They aren’t revolutionaries. They’re bigoted brats

They aren’t revolutionaries. They’re bigoted brats

The Columbia cranks rant about killing Zionists one minute and demand hot meals the next.

Tom Slater

Tom Slater

Topics Free Speech Politics USA

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If you want to know what’s driving the Israelophobic protests and occupations at New York’s Columbia University – and many more elite campuses across America – get a load of this clip that has been doing the rounds on social media over the past 24 hours.

In it, one Johannah King-Slutzky – spokesperson for the occupation of Columbia’s Hamilton Hall, which was forcibly ended by the New York City Police Department last night, with around 100 arrests – issues her and her comrades’ demands. On top of Columbia ‘divesting’ from Israel and such, King-Slutzky also demanded meals and water.

Apparently, Columbia was refusing to allow the students who were then breaking windows and barricading themselves inside Hamilton Hall to access their usual canteen grub. ‘We’re saying that [Columbia is] obligated to provide food to students who have paid for a meal plan here’, King-Slutzky told a sceptical press conference.

When pushed, she said they were only asking that supplies be allowed to be brought in:

‘Do you want students to die of dehydration and starvation or get severely ill, even if they disagree with you?… I mean, it’s crazy to say because we are on an Ivy League campus, but this is like basic humanitarian aid we’re asking for. Like, could people please have a glass of water?’

It’s all there. The whinging cadence, the ‘like’-strewn patter, the obligatory keffiyeh, the industrial-strength victimhood, the bloke in a crop top stood behind her… King-Slutzky and Co are the picture of trustafarians in revolt. Their anti-Israel bigotry is matched only by their profound sense of entitlement. How dare the university not provide adequate refreshments while we are smashing shit up?

There are plenty of people today likening the Columbia meal-planners to their Sixties forebears – in particular, to the Columbia radicals who mounted their own disruptive demos in 1968. Sadly, even some veterans of Sixties activism are flattering today’s privileged brats with the comparison.

But it’s bollocks. When Columbia students occupied Hamilton Hall and other buildings in April 1968, they did so to oppose the Vietnam War and university plans to build a gymnasium in nearby Harlem, which students argued would effectively be segregated. After a week, police moved in and arrested 700 students.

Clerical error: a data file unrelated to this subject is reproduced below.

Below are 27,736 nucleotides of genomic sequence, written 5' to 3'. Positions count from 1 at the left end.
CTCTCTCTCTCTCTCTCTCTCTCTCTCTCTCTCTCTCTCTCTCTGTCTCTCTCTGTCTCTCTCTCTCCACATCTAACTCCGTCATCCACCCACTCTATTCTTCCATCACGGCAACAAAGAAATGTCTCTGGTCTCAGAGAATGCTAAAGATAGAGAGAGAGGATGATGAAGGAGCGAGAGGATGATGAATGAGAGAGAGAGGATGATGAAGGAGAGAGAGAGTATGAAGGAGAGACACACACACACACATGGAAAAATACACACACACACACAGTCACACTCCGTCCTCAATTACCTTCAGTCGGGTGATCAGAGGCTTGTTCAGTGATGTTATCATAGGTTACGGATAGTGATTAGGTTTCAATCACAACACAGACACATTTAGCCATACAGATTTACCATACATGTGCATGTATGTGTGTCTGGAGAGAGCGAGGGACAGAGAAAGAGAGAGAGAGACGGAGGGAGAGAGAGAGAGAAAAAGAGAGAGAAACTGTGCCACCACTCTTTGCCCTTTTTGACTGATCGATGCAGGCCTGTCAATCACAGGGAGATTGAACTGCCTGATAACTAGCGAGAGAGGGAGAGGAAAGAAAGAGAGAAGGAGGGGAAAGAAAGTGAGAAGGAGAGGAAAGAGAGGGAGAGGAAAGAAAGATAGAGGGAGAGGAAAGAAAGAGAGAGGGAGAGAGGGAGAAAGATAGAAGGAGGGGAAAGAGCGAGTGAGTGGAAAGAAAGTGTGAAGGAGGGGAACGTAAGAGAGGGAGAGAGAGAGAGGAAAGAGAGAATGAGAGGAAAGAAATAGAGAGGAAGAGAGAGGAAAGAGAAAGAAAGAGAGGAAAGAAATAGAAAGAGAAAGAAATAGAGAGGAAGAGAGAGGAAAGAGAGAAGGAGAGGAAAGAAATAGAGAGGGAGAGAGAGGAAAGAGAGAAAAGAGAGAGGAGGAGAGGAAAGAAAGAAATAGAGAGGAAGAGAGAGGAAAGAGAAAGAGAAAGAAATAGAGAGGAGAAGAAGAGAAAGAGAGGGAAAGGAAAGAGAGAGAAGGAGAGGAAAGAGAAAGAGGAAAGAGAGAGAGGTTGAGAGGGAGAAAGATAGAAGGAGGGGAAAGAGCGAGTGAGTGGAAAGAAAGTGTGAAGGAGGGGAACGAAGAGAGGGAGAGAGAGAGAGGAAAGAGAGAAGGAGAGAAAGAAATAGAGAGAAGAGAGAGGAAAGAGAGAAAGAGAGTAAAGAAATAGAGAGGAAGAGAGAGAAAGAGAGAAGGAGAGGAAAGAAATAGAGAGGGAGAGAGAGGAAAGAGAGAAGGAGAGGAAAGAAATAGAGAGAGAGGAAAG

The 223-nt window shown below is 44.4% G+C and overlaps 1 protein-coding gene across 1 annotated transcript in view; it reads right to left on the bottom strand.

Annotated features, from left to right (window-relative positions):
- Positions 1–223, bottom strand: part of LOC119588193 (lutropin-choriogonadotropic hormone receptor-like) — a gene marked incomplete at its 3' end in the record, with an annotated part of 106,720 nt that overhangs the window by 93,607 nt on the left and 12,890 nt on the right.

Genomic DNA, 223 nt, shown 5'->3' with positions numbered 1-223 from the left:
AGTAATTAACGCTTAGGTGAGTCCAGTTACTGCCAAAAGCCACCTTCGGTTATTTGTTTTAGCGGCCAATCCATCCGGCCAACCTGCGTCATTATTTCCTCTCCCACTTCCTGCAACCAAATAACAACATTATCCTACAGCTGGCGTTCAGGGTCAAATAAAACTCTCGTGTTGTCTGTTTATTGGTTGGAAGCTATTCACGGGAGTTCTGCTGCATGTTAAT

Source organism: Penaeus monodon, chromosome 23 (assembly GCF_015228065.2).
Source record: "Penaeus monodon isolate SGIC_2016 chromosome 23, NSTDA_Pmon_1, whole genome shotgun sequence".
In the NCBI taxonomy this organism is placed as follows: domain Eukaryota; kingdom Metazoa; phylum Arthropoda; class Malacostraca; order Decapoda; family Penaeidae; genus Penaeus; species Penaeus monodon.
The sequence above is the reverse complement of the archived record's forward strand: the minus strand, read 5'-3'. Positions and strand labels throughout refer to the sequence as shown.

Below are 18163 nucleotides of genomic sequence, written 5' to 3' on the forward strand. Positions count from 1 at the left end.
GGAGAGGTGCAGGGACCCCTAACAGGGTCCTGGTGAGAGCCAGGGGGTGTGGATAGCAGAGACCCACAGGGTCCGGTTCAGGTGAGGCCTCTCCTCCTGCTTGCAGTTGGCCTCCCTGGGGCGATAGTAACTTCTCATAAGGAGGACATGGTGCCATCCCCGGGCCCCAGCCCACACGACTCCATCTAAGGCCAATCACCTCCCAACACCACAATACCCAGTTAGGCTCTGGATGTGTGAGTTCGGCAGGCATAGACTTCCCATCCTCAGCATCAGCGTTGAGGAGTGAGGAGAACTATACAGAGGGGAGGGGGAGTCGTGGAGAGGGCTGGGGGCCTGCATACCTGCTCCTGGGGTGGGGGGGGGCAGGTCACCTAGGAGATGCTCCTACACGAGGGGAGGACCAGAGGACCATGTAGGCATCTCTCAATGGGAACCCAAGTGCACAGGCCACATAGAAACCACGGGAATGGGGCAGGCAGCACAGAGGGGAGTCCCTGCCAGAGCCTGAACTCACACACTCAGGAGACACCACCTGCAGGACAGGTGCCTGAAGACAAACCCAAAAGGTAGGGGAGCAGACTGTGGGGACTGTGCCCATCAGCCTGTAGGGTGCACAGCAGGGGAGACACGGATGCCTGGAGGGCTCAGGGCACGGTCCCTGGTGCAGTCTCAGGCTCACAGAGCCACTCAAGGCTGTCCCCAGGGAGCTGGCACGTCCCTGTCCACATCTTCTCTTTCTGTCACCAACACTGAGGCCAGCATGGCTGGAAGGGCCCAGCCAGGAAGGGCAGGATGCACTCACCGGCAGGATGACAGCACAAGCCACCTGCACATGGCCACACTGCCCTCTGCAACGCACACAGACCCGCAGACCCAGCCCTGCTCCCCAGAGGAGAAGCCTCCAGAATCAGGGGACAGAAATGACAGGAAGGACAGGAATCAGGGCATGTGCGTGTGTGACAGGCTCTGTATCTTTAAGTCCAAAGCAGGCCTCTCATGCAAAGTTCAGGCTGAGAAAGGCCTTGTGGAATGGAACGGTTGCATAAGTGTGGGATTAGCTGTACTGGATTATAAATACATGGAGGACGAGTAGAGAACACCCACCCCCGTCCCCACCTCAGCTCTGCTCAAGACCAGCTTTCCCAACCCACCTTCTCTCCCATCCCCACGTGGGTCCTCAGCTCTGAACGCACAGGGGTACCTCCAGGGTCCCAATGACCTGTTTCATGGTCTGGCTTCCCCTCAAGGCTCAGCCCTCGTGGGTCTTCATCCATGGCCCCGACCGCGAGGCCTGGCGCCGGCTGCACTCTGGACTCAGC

Today, Columbia students and their off-campus heavies aren’t opposing war exactly. Yes, they oppose Israel’s assault on the genocidal lunatics of Hamas, following the Islamist terrorists’ vicious pogrom on 7 October. But they seem pretty relaxed about warfare against the state of Israel. ‘We don’t want no two states / We want all of it!’, they chant. ‘Never forget 7 October… 7 October is about to be every fucking day for you. You ready?’, screeched one racist cunt outside the gates.

Therein lies another crucial difference between ’68 and today. Today’s students aren’t fighting racism, they are luxuriating in it. Khymani James, a leader of the Columbia protests, posted a video to social media the other week saying ‘Zionists don’t deserve to live’. ‘I don’t fight to injure or for there to be a winner or a loser, I fight to kill’, he said, fantasising about having a scrap with one of those awful Jews. (Given the vast, vast majority of Jews are Zionists, that’s really not overegging it.)

Elsewhere, we’ve seen protesters chant ‘Go back to Poland’ at Jewish Columbians and hold up homemade signs, stating ‘Al-Qasam’s [sic] next targets’, pointing to a group of Israeli-flag-waving students. The Al-Qassam Brigades being Hamas’s military wing. An Arab Israeli was also punched outside Columbia recently, by activists brandishing the pro-Hamas triangle symbol.

I’m willing to concede that some of this unvarnished, violent hatred is being carried out by off-campus antifa types, as is routinely alleged by the protesters’ apologists. Not least because King-Slutzky and yer man in his crop top look like they couldn’t fight their way out of a ball pit. But activists’ alarmingly high tolerance for virulent anti-Semitism, their total lack of condemnation of Hamas or its many campus fanboys, speaks volumes.